Health crisis

The consequences and causes of the health care crisis in Ireland

Towards a Cure - WSM Health Pamphlet

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Radical health reform, in terms of creating equality and accessibility, and stopping the agenda of privatisation and for-profit medicine, is one of the great challenges facing Irish society.

In this pamphlet, anarchists explain the reasons why such change is needed, give examples of important first steps in creating change, and describe the type of struggle that is necessary if we are going to win.

A System in Need of a Cure

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The healthcare system, upon which people in Ireland depend, is an apartheid system. Simply put, some lives are worth more than others. Rare attempts at reform have been stymied by historic, chronic underspending and vested interests. This legacy has forced the vast majority of working people to take out private health insurance and has laid the foundations for a neo-liberal push towards an American-style system of private medicine.

Despite the “economic miracle” called the Celtic Tiger that has led to Ireland having a higher GNP per head of population than much of the rest of the EU, it lags behind in terms of health outcomes. At age 65 we have the lowest life expectancy in the EU for both men and women. Indeed, the gap between Irish and EU life expectancy has been widening. Infant mortality rates are above the EU average. We have above EU mortality rates for cancer and coronary heart disease. Despite Ireland’s incidence of breast cancer being among the lowest in Europe, the death rate in 2001 from breast cancer was the highest in EU15. To cap it all, we have a widening income gap, which analysis suggests will of itself worsen our health experience since greater inequality is associated with higher mortality rates.

Huge march for the nurses but serious concerns over proposed deal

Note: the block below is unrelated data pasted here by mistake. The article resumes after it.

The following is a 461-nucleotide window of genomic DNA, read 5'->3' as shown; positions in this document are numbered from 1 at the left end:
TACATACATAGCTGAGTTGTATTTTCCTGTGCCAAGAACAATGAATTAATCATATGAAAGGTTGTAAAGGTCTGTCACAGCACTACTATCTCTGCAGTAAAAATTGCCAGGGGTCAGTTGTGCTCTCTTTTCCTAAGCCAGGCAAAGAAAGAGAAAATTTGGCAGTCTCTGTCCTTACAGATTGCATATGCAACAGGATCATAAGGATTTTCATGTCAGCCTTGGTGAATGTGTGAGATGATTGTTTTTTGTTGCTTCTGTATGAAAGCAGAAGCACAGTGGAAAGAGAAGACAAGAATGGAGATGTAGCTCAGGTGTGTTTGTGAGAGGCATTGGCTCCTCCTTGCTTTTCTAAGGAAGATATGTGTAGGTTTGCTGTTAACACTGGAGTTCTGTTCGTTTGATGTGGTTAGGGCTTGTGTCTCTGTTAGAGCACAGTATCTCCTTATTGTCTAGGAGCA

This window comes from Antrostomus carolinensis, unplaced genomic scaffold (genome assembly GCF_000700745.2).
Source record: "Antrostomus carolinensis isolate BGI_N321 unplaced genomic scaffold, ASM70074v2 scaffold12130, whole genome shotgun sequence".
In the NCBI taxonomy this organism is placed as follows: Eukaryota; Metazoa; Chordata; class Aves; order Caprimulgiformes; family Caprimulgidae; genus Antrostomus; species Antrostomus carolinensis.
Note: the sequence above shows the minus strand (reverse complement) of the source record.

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In the aftermath of the huge march in support of the nurses on Saturday [video] the government suddenly found a pay deal it could put on the table, leading to the INMO suspending the strike until that deal is discussed and voted on.

According to RTE the suggested deal, which some nurses have expressed strong reservations about, would see a "new grade being created including the Enhanced Nurse Practice Grade which is a pay scale that is higher than the existing scale, by an average €2,000 to €2,500 – around 7% - and will range from €35,806 to €45,841 per annum. Nurses would be eligible to apply for the enhanced grade after four years' service."

In defiance of government spin nurses cry Enough is enough

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The West’s awake, so too the other provinces, as defiant nurses and midwives take to the picket lines. Buoyed by massive public support, members of the Irish Nurses and Midwives Organisation (INMO) took part in their first strike in 20 years.

Generally feeling undervalued and suffering the effects of prolonged understaffing and hospital overcrowding these workers counter-intuitively withdrew their labour in the first of a series of 24-hour work stoppages.

Known for their dedication and immense sense of good will which has for decades covered up the cracks in a health service that itself seems to be in ill-health, this female dominated profession has once again risen up to say “Enough is enough!”